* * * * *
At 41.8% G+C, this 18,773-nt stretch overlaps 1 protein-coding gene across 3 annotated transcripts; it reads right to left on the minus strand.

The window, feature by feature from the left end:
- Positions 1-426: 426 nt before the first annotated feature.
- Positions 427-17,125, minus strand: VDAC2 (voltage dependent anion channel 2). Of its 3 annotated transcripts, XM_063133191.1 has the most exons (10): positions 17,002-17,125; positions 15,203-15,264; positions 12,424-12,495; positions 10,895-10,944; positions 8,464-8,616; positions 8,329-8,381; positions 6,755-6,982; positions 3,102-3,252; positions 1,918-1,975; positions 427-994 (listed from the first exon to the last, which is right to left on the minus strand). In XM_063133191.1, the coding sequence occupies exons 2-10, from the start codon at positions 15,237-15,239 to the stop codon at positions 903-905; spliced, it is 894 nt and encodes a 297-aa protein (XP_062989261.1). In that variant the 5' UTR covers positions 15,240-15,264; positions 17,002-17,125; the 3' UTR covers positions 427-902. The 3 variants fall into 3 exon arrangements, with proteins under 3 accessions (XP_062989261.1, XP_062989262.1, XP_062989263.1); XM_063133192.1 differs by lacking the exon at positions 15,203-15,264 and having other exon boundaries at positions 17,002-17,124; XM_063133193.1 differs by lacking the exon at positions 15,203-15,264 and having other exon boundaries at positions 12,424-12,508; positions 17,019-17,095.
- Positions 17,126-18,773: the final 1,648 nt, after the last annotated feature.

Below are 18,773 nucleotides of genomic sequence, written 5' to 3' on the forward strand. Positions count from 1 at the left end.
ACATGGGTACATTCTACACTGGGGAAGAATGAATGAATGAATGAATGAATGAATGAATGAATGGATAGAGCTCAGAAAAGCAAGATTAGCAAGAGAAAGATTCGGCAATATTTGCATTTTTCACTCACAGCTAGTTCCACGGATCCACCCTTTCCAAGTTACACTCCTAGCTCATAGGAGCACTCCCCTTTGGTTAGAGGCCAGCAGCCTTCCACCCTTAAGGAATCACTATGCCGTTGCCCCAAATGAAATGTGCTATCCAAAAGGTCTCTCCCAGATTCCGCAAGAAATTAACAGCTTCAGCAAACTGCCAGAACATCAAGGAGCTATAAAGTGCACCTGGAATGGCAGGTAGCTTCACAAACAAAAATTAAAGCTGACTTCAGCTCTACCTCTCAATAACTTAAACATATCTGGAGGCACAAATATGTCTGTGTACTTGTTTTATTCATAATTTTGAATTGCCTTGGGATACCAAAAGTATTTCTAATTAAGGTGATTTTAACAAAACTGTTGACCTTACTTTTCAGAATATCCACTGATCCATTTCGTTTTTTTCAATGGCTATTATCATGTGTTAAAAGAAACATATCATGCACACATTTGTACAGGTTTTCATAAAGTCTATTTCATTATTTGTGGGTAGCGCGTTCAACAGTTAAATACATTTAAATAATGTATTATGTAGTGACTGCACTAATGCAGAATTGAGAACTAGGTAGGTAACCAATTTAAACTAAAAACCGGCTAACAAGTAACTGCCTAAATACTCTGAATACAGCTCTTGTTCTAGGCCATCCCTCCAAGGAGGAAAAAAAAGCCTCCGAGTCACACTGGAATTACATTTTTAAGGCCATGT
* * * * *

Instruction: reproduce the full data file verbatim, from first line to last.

At 41.8% G+C, this 18,773-nt stretch overlaps 1 protein-coding gene across 3 annotated transcripts; it reads right to left on the minus strand.

The window, feature by feature from the left end:
- Positions 1-426: 426 nt before the first annotated feature.
- Positions 427-17,125, minus strand: VDAC2 (voltage dependent anion channel 2). Of its 3 annotated transcripts, XM_063133191.1 has the most exons (10): positions 17,002-17,125; positions 15,203-15,264; positions 12,424-12,495; positions 10,895-10,944; positions 8,464-8,616; positions 8,329-8,381; positions 6,755-6,982; positions 3,102-3,252; positions 1,918-1,975; positions 427-994 (listed from the first exon to the last, which is right to left on the minus strand). In XM_063133191.1, the coding sequence occupies exons 2-10, from the start codon at positions 15,237-15,239 to the stop codon at positions 903-905; spliced, it is 894 nt and encodes a 297-aa protein (XP_062989261.1). In that variant the 5' UTR covers positions 15,240-15,264; positions 17,002-17,125; the 3' UTR covers positions 427-902. The 3 variants fall into 3 exon arrangements, with proteins under 3 accessions (XP_062989261.1, XP_062989262.1, XP_062989263.1); XM_063133192.1 differs by lacking the exon at positions 15,203-15,264 and having other exon boundaries at positions 17,002-17,124; XM_063133193.1 differs by lacking the exon at positions 15,203-15,264 and having other exon boundaries at positions 12,424-12,508; positions 17,019-17,095.
- Positions 17,126-18,773: the final 1,648 nt, after the last annotated feature.

Below are 18,773 nucleotides of genomic sequence, written 5' to 3' on the forward strand. Positions count from 1 at the left end.
ACATGGGTACATTCTACACTGGGGAAGAATGAATGAATGAATGAATGAATGAATGAATGAATGGATAGAGCTCAGAAAAGCAAGATTAGCAAGAGAAAGATTCGGCAATATTTGCATTTTTCACTCACAGCTAGTTCCACGGATCCACCCTTTCCAAGTTACACTCCTAGCTCATAGGAGCACTCCCCTTTGGTTAGAGGCCAGCAGCCTTCCACCCTTAAGGAATCACTATGCCGTTGCCCCAAATGAAATGTGCTATCCAAAAGGTCTCTCCCAGATTCCGCAAGAAATTAACAGCTTCAGCAAACTGCCAGAACATCAAGGAGCTATAAAGTGCACCTGGAATGGCAGGTAGCTTCACAAACAAAAATTAAAGCTGACTTCAGCTCTACCTCTCAATAACTTAAACATATCTGGAGGCACAAATATGTCTGTGTACTTGTTTTATTCATAATTTTGAATTGCCTTGGGATACCAAAAGTATTTCTAATTAAGGTGATTTTAACAAAACTGTTGACCTTACTTTTCAGAATATCCACTGATCCATTTCGTTTTTTTCAATGGCTATTATCATGTGTTAAAAGAAACATATCATGCACACATTTGTACAGGTTTTCATAAAGTCTATTTCATTATTTGTGGGTAGCGCGTTCAACAGTTAAATACATTTAAATAATGTATTATGTAGTGACTGCACTAATGCAGAATTGAGAACTAGGTAGGTAACCAATTTAAACTAAAAACCGGCTAACAAGTAACTGCCTAAATACTCTGAATACAGCTCTTGTTCTAGGCCATCCCTCCAAGGAGGAAAAAAAAGCCTCCGAGTCACACTGGAATTACATTTTTAAGGCCATGT